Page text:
India swings back to trade deficit as exports falter in Jul-20

After exports more than doubled between April and June, the momentum was tough to sustain. Let us look at the actual trade numbers.

Aug 17, 2020 10:08 IST India Infoline News Service

The month of June 2020 had been a month for celebration as India posted merchandise trade surplus for the first time in 18 years, albeit marginal. However, that surplus could not be sustained in July as it was back to merchandise trade deficit of (-4.83) bn. Exports, which had doubled between April and June, managed to grow sequentially at less than 6% in July. However, imports picked up 25% on a sequential basis, to push the Indian economy back into a merchandise trade deficit in July 2020. The fluctuating fortunes of trade balance over the last one year have been captured in the chart below.

Data Source: DGFT

Despite the economy slipping into a trade deficit once again in July, there are 3 redeeming features in the data. Firstly, the trade deficit in July is less than half the average monthly trade deficit we saw in the last on year. Secondly, the total trade volumes (exports + imports) for July are back to pre-COVID levels of March hinting at post pandemic traction building up. Thirdly, while total exports are just about 10% short of the average monthly exports a year back, imports are still about 40% short of last year’s figures. That shows promise that the trade deficit on the merchandise account could still be under control.

Export growth petered in July, falls on YOY basis

After exports more than doubled between April and June, the momentum was tough to sustain. Let us look at the actual trade numbers. Merchandise exports for Jul-20 stood $23.64 billion, a fall of (-10.21%) on a YOY basis over Jul-19. There were some clear star performing export segments for Jul-20. For example, exports of cereals (+204.99%), Rice(+47.99%), Iron Ore (+39.61%), Oil Seeds (+32.61%), Oil Meals (+28.44%), Meat & Dairy products (+22.14%), Drugs & Pharma (+19.53%)and coffee(+14.27%) were some of the positive surprises in the month of July 2020.The other positive trend was that a larger array of products have reported a smart growth in July 2020 compared to the previous year.

On the exports front, there were some key laggards too. Some of the product groups that saw sharp fall in exports include petroleum products (-51.54%), Gems & Jewelry(-49.61%), Leather products (-26.96%), man-made yarn (-23.33%), Cashew (-21.25%), marine products (-20.14%), electronic goods (-17.42%) and spices at (-11.38%) etc. For the Apr-Julperiod, exports were 30.21% lower at $74.96 billion on a YOY basis.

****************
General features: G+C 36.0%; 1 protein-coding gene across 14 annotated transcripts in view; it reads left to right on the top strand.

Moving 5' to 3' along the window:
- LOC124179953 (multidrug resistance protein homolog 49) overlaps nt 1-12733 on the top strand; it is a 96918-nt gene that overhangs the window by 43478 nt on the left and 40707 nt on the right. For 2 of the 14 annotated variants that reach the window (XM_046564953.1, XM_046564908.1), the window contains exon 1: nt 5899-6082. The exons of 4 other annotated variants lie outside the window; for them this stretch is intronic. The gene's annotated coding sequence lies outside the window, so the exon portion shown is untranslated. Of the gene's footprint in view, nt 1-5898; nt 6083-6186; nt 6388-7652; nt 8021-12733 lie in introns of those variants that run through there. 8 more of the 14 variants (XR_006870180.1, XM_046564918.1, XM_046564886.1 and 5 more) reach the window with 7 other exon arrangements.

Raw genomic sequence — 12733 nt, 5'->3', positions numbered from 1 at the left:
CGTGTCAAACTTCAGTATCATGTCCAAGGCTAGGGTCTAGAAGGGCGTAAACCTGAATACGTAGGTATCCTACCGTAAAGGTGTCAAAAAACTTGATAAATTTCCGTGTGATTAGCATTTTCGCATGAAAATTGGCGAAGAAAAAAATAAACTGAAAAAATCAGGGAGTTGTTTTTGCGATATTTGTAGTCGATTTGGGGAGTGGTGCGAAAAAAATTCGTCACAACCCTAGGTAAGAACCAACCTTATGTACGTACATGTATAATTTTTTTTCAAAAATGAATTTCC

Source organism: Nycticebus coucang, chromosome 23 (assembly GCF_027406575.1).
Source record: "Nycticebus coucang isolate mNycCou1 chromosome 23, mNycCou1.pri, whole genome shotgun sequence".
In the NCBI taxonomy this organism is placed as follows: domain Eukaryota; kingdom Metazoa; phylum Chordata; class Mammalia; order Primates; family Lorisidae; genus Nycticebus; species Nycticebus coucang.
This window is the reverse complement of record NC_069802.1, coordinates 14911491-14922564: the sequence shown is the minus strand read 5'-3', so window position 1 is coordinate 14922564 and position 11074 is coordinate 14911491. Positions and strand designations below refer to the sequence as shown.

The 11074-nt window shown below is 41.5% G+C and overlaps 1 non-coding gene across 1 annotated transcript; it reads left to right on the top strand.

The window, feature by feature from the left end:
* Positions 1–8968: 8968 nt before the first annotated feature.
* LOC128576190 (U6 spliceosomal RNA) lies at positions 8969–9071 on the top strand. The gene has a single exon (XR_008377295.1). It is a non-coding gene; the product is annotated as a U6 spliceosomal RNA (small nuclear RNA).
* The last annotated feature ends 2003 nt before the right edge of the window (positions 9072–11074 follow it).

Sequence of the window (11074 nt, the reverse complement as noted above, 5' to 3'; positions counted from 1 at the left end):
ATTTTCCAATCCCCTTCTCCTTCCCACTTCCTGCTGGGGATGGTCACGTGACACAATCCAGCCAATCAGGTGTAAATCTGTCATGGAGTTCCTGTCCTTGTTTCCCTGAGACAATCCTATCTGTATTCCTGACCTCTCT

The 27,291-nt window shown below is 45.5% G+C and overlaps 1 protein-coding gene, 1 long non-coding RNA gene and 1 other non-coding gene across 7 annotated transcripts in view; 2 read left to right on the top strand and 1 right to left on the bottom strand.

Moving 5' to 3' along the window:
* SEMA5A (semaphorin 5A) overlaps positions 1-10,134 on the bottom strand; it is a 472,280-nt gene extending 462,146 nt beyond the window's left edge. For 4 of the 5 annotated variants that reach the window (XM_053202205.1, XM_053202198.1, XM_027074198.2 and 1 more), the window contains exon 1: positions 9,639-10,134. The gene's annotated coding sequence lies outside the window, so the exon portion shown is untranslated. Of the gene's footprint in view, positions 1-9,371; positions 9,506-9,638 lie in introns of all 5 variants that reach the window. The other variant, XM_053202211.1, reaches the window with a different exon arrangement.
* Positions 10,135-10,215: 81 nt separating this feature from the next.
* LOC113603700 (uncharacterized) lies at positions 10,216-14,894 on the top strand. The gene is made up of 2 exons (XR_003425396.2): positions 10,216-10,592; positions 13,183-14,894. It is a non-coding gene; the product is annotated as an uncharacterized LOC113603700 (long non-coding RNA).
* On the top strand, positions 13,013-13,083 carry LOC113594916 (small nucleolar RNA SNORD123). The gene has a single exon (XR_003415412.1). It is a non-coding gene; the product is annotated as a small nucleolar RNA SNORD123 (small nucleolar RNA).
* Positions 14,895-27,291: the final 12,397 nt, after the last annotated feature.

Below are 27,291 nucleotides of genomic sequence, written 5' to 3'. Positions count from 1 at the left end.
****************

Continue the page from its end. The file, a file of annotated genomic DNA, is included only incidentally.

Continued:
Imports record faster sequential growth in Jul-20

Merchandise imports for Jul-20 stood at $28.47 billion, a fall of (-28.40%) on a YOY basis. Import growth over June has been much faster than export growth. In July 2020, Crude oil imports at $6.53 billion were lower by (-31.97%) after Brent struggled to break above the $40/bbl mark on the back of global slowdown fears. Gold imports continued to be very tepid on the back of historically peak prices and economic uncertainty among the consuming classes.

There were deep cuts in other import items too on a YOY basis. The fall was (-53.76%) for coal / coke imports, (-32.89%) for electrical & non-electrical machinery, (-31.97%) for petroleum and crude products, (-12.22% for organic and inorganic chemicals and (-4.31%) for electronic imports.

Trade surplus may be gone, but overall surplus still remains

For the first four months of FY21 (Apr-Jul), the combined trade surplus has increased to $14.06 billion. The merchandise trade surplus in June looks more like a flash in the pan as it has slipped into a deficit in July. However, services trade continued to be robust based on estimates for the month of July.

Particulars Exports ($ bn) Imports ($ bn) Surplus / Deficit ($ bn)
Merchandise trade $74.96 bn $88.91 bn $(-13.95) bn
Services Trade # $66.86 bn $38.85 bn $+28.01 bn
Overall Trade $141.82 bn $127.76 bn $+14.06 bn
Data Source: DGFT (# - DGFT estimates due to 1-month lag in RBI reporting)

For the month of July 2020, the merchandise trade deficit was at (-4.83) billion while the services trade surplus was at $7.19 billion resulting in an overall trade surplus of $2.36 billion for the month of July. That was instrumental in enhancing the overall surplus for the first 4 months to $14.06 billion.

It may yet be too early to raise the toast

There are some positives in the form of pick up in overall trade and a sustained overall surplus. But the real picture will only emerge when the lag effect of the pandemic is done with. As the supply chains get re-energized, imports are likely to gain traction faster than exports. World trade is still in a state of flux and India also needs to realize that an overtly closed door policy on trade is not really going to be beneficial for Indian trade from a long term perspective. It is only when the post pandemic period sets in that the real impact on the trade numbers will actually be known.

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